Saturday, February 13, 2010

Love, Honor, & Negotiate: The Little Marriage that Didn't

While vacuuming my hallway, I noticed I still have up a relic of my past. A framed, counted-cross stitch slogan stating "Love, Honor, & Negotiate." Amazing how these things can hang on the wall for years without notice, having been hung at one time when applicable. My life has changed enough in the past few years where such a statement is completely irrelavent, so I took it down and tossed it in the Good Will box.

As it clunked in atop some dated cookbooks and rummage sale flatware, I noticed the back was inscribed. This particular piece of craft was a hand-made wedding present from my former mother-in-law, who always tried to be "Mom" to me and inscribed nearly every gift she gave. "Karen and Jeremy, Follow this advice and your marriage will be a success, Love Mom." (I feel I should mention "Mom" was on her fifth marriage at the time of our divorce, but no one's perfect.) Needless to say, ours was a marriage of growing pains and blame games with little room for negotiation. Eventually, the steam from love peetered out and the marriage disintegrated along with it.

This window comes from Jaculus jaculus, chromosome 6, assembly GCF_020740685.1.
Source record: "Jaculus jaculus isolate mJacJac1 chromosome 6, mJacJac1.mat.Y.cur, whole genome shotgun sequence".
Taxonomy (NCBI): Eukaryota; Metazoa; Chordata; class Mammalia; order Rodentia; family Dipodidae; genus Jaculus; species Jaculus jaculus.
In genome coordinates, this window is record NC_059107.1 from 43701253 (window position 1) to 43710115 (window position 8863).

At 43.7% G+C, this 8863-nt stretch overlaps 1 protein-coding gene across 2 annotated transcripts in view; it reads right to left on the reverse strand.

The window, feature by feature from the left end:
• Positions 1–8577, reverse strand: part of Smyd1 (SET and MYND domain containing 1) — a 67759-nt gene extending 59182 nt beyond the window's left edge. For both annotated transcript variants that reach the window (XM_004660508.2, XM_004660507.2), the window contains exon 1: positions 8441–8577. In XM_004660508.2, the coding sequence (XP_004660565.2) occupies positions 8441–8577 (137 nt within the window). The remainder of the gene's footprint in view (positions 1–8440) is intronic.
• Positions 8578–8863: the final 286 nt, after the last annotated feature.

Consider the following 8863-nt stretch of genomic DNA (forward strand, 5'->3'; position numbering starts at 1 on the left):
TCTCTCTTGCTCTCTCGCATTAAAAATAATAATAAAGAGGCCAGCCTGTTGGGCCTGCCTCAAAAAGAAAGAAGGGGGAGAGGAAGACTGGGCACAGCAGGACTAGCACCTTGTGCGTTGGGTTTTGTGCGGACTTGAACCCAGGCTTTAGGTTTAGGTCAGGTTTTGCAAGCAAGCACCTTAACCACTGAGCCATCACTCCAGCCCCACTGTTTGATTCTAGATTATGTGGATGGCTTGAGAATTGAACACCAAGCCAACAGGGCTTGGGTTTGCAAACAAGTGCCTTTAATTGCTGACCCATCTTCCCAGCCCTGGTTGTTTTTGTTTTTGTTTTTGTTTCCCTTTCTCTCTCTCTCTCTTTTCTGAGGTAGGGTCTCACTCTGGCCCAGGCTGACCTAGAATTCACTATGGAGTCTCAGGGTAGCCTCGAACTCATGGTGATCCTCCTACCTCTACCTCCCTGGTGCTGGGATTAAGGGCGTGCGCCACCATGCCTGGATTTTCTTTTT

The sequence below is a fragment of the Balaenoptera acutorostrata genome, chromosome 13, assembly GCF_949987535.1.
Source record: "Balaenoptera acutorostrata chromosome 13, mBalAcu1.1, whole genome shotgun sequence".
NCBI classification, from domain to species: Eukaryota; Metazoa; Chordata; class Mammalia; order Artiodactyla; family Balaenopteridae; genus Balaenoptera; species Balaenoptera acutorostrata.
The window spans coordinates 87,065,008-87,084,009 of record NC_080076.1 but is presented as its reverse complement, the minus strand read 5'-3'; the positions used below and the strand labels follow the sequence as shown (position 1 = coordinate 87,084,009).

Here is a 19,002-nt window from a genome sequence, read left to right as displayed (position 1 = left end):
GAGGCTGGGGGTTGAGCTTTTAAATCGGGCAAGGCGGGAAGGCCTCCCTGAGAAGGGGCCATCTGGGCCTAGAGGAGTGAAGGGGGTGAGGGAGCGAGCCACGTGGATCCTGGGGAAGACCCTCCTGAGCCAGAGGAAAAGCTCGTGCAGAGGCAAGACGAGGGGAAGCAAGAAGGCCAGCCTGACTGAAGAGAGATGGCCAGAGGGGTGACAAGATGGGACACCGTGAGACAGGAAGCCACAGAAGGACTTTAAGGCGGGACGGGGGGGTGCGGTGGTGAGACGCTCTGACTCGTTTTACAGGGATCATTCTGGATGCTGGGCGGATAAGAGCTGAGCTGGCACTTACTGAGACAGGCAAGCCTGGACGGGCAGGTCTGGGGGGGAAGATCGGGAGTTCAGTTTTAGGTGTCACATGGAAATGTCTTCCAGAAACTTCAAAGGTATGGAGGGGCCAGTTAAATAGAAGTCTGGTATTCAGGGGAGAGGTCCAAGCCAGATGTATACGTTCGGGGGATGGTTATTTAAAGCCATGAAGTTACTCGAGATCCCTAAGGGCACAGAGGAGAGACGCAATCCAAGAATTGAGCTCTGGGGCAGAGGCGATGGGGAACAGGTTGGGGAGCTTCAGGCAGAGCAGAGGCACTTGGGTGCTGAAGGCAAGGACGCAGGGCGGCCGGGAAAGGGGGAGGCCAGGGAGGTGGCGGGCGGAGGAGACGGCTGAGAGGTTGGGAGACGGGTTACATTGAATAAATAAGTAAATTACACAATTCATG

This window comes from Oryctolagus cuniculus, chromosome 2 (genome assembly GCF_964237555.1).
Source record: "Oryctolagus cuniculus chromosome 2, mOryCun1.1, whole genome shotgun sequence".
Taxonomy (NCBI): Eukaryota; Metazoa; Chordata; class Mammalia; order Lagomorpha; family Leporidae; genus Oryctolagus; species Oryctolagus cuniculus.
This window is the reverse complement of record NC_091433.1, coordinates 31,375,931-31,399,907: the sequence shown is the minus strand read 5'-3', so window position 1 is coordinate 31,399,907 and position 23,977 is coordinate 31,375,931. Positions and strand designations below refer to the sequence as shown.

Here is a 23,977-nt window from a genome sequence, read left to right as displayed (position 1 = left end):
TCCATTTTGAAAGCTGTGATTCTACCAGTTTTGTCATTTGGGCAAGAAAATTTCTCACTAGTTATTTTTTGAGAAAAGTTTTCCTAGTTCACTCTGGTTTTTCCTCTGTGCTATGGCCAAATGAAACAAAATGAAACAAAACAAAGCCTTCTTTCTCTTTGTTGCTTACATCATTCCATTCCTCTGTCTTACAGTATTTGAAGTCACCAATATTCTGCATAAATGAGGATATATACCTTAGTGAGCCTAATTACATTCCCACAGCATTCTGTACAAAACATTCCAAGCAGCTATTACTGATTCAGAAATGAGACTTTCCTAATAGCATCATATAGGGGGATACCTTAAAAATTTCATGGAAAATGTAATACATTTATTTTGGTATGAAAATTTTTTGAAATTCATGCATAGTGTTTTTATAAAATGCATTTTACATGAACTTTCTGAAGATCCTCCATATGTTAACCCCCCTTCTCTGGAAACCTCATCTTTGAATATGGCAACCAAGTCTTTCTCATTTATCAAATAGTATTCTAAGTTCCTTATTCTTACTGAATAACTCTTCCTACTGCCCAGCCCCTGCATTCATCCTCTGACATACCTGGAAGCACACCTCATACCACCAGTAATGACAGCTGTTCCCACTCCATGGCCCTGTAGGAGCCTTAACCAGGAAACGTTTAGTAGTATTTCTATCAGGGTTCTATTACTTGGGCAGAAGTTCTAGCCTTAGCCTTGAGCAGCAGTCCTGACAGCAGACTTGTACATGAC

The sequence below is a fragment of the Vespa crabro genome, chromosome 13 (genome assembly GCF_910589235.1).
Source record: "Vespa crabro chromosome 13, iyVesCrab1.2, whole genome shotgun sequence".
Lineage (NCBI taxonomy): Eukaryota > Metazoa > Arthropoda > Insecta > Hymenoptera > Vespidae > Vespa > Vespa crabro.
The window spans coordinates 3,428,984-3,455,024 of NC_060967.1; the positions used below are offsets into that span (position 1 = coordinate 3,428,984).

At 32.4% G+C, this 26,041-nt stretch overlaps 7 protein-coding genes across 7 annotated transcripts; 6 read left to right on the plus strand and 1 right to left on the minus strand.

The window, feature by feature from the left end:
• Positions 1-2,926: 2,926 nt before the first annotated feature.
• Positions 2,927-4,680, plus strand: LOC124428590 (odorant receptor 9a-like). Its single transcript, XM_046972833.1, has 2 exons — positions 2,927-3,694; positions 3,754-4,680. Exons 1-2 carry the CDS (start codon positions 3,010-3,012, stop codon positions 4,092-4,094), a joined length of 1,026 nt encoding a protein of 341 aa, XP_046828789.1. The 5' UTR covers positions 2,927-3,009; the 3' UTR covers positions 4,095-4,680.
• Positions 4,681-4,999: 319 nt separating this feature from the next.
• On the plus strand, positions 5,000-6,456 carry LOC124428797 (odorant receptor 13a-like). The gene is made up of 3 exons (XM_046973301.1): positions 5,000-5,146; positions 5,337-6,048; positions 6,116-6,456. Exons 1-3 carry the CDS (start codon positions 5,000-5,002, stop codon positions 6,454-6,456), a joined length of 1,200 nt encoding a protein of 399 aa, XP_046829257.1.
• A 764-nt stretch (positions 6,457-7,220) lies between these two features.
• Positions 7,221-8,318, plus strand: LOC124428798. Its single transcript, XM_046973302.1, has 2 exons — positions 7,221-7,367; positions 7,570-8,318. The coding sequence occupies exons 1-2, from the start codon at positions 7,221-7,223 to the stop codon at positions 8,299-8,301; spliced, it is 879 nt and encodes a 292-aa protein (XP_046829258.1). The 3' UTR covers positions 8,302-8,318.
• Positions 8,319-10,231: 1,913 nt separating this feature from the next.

None of that changes how giving this thing to Good Will has taken on a new implication: not only was it a gift from the former mother-in-law, but an inscribed gift. Imagine browsing the trinkets at Good Will and finding something hand made with such a personalized note! I would never be able to buy something with so much energy from someone else. It will probably sit on the shelf, collect dust and be subjected to the fondling of cheap trinket seekers. Not a terribly bright future.

But is that a worse future than sitting in my attic along with all the other wedding relics? The wedding memory book, veil, cake topper, all sitting in a warped cardboard box labeled "wedding crap" so I know ever to open it. As of this moment, I don't know what I will do with this thing. The Good Will box isn't full enough to bring down just yet, so I have some time to think about it.
Sorry, "Mom," I just can't keep it on the wall.

1 comment:

  1. You never could be inspirational for someone. Passing along a personal inscribed gift could just waiting for its next reader. Perhaps it never sells....but think of how many people may read it and get to thinking....

    Peace out